Corsair LPX 16GB - XMP profiles/performance?


Jan 27, 2015
I Have,

Corsair Vengeance LPX DDR4 16GB Kit 2666Mhz CL16
Density: 16GB (4x4GB)
Speed: 2666MHz
Tested Latency: 16-18-18-35
Voltage: 1.2V
Format: DIMM

Am I understanding this correctly that all DDR4 initially starts at a "safe" speed - somewhere around 2166mhz and you need to use the XMP profiles to get the better speeds. I read somewhere that once you hit over 2600 mhz some mobos automatically increase the blck to 125 which could cause problems with any current cpu overclock so it may be best to run the CPU at stock speeds while testing RAM with the XMP profiles?

Would anyone have any idea of performance gain between say 2166mhz and the 2666 or even 2800 XMP profiles?

I've only had the kit a few days and limited time to play with it so I'm guessing someone else here has been through something similar and could give me some indication of performance increases (or not) as the case may be?!

[strike]That is incredibly SLOW memory.

Look up on the top row of articles here on Toms, and you will see an article on memory.

In that article, he lists memory speed, and the timings you would like to have with them.

Want to get ahead of the game? Look for a good combination of the two, like this:

1600/7 1866/8 2133/9 2400/10 2666/11 2800/12

Your memory shows:

Speed: 2666MHz
Tested Latency: 16-18-18-35

My suggestion. Return the memory and get some with timings of 11, or get slower memory that matches his list.

Keep in mind that after 1866 speed memory, there is almost no improvement even at 2133, and then none after that. So spending money to buy high speed memory like that is wasting money. I know. I bought a 2667 kit. And after testing it thoroughly I wish I had just gotten 1866 memory.[/strike]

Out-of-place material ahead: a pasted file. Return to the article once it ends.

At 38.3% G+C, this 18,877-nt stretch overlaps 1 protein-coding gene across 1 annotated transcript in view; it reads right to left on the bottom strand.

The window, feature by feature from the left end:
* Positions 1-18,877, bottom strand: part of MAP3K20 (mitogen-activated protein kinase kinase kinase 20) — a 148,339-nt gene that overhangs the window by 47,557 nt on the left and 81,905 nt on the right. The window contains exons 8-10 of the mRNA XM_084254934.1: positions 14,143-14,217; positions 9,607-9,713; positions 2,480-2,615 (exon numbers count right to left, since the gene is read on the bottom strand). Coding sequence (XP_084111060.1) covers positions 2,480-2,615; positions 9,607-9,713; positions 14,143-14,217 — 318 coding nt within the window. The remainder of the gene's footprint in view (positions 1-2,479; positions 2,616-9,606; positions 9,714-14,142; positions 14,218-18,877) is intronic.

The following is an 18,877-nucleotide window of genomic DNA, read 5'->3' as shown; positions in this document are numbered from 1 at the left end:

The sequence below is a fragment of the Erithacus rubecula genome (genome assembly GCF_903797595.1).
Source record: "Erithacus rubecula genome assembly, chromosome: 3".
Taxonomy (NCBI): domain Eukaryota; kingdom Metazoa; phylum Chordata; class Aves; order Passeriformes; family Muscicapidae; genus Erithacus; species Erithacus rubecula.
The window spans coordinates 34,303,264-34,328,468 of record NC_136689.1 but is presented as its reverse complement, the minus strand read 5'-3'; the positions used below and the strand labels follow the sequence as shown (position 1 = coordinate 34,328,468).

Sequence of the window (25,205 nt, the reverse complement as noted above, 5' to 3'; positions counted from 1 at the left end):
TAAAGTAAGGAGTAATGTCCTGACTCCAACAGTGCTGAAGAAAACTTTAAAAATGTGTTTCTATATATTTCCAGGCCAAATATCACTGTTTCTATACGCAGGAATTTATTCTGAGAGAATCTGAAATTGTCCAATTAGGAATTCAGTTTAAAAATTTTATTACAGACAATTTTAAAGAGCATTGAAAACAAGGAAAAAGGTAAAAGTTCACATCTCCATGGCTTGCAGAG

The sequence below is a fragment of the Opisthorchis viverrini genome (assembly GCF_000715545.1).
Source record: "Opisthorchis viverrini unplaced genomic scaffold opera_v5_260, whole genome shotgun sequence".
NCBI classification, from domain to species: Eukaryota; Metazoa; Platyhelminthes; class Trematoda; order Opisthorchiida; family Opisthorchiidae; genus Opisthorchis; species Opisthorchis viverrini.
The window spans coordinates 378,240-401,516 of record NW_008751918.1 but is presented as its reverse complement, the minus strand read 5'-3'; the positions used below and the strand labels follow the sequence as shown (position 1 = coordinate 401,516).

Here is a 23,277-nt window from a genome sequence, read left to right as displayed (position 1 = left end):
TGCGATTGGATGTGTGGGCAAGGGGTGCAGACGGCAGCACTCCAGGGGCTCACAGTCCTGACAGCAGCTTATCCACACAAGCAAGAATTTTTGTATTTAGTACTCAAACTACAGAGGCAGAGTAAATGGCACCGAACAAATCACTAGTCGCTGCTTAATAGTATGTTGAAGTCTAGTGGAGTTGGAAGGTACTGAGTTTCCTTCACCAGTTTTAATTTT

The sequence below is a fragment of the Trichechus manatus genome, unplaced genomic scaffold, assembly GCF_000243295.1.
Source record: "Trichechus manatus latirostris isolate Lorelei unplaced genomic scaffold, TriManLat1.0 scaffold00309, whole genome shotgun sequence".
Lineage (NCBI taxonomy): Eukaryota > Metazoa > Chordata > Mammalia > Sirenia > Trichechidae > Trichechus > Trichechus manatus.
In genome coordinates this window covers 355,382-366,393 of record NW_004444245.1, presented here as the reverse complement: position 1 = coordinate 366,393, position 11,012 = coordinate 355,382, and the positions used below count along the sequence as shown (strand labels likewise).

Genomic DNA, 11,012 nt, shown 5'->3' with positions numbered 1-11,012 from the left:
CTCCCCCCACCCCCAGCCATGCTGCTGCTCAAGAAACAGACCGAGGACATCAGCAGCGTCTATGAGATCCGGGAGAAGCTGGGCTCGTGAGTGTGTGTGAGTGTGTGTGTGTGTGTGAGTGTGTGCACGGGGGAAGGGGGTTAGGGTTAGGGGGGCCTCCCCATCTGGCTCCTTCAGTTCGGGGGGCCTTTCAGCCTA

Legenda in Aeternum


Thanx for that, have rec'd a number of comments on it and even more PMs about it, Part 2 is due out on the 17th and to me, the more interesting part, it looks at a number of myths and further explains a number of other points often taken out of context
I've been building machines since the late 1980's, and even ran my own company for over 12 years building computers and servers, writing custom programs for companies, training their staff on how to use the system, and educating management on reports and other things.

And even with all that experience, there were things I had never known for certain that were in your article. I know there is so much that I do not know when it comes to computers. I know a lot, but in helping people in the forums here, I learn at least 1 new thing a day, then the articles like yours add to that. So thank you for what you wrote.